3. Watch. If you are not willing to read or listen to books from the public library or Audible, if you have no one in your life that you can really talk to in a way that you could learn something different, then Netflix has a bunch of Black Lives Matter movies picked for you. Or you can find some of the above mentioned authors or topics discussed on YouTube and in TedTalks.
  4. Support. Support people who know more than you do. Donate to or buy from Black led organizations. Go stand in support at a peaceful event. [Please wear a mask for the health of all.] Tell someone you care about them and you are here for them. I loved when my pastor said in a sermon recently, “If you’re not Black, then you don’t know.”

There is plenty to do if you really want to be helpful.

Do you ever remember learning how to be antiracist when you grew up? Did you attend an anti-racism class as a child? No?!? Of course not. Find out why. Now is the time to do the work of learning. It is not too late. Even one shift in the way you think will help you, your family and future generations. I read Matthew 18:1-5 while writing this and am reminded that we must humble ourselves and learn like little children.

I have witnessed or heard of many misguided moments lately. If you lead a company and you think oh, let’s get all the Black people in a room and ask them what to do, then I call “not it!” Yes, every voice is needed, but you may do more harm than good if you have not done your work. Here’s a key fact:

Systemic racism requires systemic change.

If you’ve done your personal work and you really want to end racism, then we have to change how we do business. This means required trainings, for example. Everyone can benefit from implicit bias and racial equity training. What if every policy and hiring is required to be run through a racial equity checklist? Real progress happens when we change every day practices.

It can be painful to see well intentioned people scurrying to do or say things while assuming they know what to do. You know what happens when you assume, right?

When you do the work in your own heart and mind first, then your next steps will be better.

Love,

Signature GSE

P.S. If you feel defensive or angry while reading this, then this post wasn’t for you. This was written for folks who truly want to love one another.

Please Don’t Kill My Husband

Yes, my title is a bit extreme. And yes, Please don’t kill my husband, is what I think when I see posts on social media about people not taking COVID-19 seriously.

Is that trip out necessary? Are you really stir crazy after one day at home? Have some Americans already tuned out to the reliable updates and articles about this illness?

Allow me to share an example of how being a little sick can become extreme sick for someone with underlying health issues. This story is from when everyone in our immediate family seemed perfectly fine. We had no idea anyone had a compromised immune system. We were young, healthy, had young kids, life was busy.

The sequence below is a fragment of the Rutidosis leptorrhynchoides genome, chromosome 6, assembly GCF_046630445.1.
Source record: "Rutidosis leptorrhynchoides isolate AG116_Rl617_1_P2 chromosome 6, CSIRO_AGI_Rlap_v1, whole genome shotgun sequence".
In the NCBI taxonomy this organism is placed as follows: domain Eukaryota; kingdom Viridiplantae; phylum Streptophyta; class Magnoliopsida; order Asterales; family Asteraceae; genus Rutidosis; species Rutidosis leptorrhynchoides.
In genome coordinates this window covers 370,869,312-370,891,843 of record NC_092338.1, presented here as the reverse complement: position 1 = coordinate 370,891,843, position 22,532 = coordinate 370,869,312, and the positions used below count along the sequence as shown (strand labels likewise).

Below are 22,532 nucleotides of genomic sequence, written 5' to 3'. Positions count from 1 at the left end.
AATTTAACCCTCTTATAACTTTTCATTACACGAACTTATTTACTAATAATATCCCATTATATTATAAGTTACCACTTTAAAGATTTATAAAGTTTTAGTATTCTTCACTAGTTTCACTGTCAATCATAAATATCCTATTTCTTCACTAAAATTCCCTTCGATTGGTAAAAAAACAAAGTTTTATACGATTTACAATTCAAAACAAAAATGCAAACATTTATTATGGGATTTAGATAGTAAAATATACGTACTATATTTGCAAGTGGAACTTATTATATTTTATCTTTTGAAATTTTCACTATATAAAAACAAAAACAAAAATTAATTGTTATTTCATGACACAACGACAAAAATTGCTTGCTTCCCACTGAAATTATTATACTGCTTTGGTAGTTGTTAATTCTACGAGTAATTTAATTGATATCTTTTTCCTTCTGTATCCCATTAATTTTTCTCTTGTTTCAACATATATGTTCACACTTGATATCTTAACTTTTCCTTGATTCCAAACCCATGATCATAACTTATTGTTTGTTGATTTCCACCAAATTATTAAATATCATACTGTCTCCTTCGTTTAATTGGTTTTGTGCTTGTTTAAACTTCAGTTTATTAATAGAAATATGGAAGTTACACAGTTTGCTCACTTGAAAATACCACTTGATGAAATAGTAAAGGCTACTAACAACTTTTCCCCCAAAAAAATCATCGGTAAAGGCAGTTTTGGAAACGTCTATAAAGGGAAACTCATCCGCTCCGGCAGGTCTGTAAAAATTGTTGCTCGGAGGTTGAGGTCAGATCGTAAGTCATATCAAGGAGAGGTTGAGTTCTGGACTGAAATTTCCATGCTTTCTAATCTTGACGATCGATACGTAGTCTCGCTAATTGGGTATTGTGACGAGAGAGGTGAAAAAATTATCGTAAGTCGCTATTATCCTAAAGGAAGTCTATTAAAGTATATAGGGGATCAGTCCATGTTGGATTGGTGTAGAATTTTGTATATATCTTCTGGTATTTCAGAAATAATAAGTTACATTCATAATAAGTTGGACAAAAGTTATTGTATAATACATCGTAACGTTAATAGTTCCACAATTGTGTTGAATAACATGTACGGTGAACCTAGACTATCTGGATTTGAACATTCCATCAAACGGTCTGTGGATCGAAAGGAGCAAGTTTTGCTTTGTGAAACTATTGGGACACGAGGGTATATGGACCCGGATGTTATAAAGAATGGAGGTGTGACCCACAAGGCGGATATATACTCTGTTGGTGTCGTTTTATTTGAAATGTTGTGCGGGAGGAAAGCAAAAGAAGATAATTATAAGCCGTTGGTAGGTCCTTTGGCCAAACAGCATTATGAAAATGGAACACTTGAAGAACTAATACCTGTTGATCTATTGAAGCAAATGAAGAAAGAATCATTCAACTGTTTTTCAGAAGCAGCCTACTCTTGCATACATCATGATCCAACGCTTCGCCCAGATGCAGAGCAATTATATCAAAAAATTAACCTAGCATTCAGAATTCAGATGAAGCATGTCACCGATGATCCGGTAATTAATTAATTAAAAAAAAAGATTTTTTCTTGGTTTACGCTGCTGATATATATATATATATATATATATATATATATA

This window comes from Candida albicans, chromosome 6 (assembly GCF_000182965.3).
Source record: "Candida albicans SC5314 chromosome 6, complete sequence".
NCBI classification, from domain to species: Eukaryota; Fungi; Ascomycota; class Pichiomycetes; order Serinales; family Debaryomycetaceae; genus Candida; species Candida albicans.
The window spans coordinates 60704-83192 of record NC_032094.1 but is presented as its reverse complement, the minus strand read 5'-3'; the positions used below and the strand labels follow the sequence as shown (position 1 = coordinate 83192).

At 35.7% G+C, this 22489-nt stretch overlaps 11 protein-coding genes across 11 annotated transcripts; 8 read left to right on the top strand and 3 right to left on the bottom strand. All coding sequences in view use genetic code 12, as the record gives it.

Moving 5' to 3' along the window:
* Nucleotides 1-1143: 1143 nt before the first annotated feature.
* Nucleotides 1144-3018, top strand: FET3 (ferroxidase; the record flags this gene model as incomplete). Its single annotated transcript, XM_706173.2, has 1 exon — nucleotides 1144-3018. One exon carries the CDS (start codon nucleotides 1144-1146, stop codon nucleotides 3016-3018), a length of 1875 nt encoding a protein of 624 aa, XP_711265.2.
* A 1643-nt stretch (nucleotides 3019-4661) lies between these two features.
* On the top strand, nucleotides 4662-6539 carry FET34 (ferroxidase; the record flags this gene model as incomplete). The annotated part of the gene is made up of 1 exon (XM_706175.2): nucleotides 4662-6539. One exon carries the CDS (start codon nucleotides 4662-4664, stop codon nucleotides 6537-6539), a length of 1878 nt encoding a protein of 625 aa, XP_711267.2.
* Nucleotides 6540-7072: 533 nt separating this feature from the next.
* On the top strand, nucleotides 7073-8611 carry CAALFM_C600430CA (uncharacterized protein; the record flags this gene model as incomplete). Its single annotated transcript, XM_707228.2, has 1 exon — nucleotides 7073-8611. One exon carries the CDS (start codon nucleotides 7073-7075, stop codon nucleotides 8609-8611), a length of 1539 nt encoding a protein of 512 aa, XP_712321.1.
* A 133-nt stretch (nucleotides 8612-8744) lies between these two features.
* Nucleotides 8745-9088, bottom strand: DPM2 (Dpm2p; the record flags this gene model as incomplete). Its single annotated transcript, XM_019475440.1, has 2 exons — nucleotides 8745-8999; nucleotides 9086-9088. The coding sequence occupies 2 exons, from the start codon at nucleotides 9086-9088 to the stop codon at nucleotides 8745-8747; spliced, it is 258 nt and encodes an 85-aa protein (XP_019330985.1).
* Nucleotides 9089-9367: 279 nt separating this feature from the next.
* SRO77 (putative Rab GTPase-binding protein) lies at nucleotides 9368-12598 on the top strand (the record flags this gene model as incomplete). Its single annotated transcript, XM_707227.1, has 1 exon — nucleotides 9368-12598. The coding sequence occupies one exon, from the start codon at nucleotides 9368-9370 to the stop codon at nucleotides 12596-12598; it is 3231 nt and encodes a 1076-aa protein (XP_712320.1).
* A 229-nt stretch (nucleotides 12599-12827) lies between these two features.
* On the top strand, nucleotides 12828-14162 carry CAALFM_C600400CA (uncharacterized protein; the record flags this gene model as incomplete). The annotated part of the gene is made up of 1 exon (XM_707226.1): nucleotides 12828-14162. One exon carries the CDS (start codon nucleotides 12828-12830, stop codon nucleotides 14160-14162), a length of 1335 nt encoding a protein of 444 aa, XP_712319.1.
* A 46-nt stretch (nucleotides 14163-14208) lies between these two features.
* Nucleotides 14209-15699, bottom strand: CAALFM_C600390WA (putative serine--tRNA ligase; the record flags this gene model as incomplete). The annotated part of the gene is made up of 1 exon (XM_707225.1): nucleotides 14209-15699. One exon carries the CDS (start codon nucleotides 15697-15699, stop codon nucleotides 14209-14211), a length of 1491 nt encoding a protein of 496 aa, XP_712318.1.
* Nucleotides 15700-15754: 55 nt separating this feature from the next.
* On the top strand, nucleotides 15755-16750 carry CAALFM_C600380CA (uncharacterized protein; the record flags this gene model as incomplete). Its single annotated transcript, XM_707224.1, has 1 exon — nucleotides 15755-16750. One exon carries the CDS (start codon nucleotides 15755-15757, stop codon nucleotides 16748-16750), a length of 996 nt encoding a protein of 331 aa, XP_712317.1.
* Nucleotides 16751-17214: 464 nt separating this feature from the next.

It was the fall of 2008. We loaded up our littles to head to Disney. In the airport, Hubby started to have the sniffles. Seemed like no big deal.

By the time we got to Florida I was beginning to worry about him. We attempted to carry on. He tried to fake like he was having fun for the boys’ sake.

Then in the middle of the night, he could not breathe. We had no car and no adult family who could help. I called 911 around 230AM.

The paramedics said maybe he should see how he felt in the morning. But Hubby knew something was terribly “off”.

We were supposed to be in the happiest place on earth, yet there goes my husband in an ambulance while I stay in Disney’s Old Key West Resort with our sleeping kids.

At 530AM I use my Nokia 3310 phone to call the hospital. The nurse on the other end says, “Can you get here soon? We are not sure he will make it.”

I was in shock. He had double pneumonia, a possible collapsed lung and was in ICU.

Sidebar: Disney was not helpful to this stressed momma during that time. This was a surprise given their reputation for customer service.

That horrible trip was 9 years before we knew Hubby has ALS-21. His weak immune system makes total sense now, but we had no clue then. It was a long week and then months before he felt decent again. We were lucky.

So please, if you can keep your possible carrier body home, please do. What may or may not harm you could be lethal to someone else.

Wash those hands. Clean out a closet. Wash your floors. Play board games with your kids. Read verses and share verses that provide comfort. Nap. Rest.

Pray that people take precautions now so that this does not get worse. I think there is a way to both exercise faith and practice safety for yourself and others at the same time. Remember all the healthcare workers who need us to flatten the curve.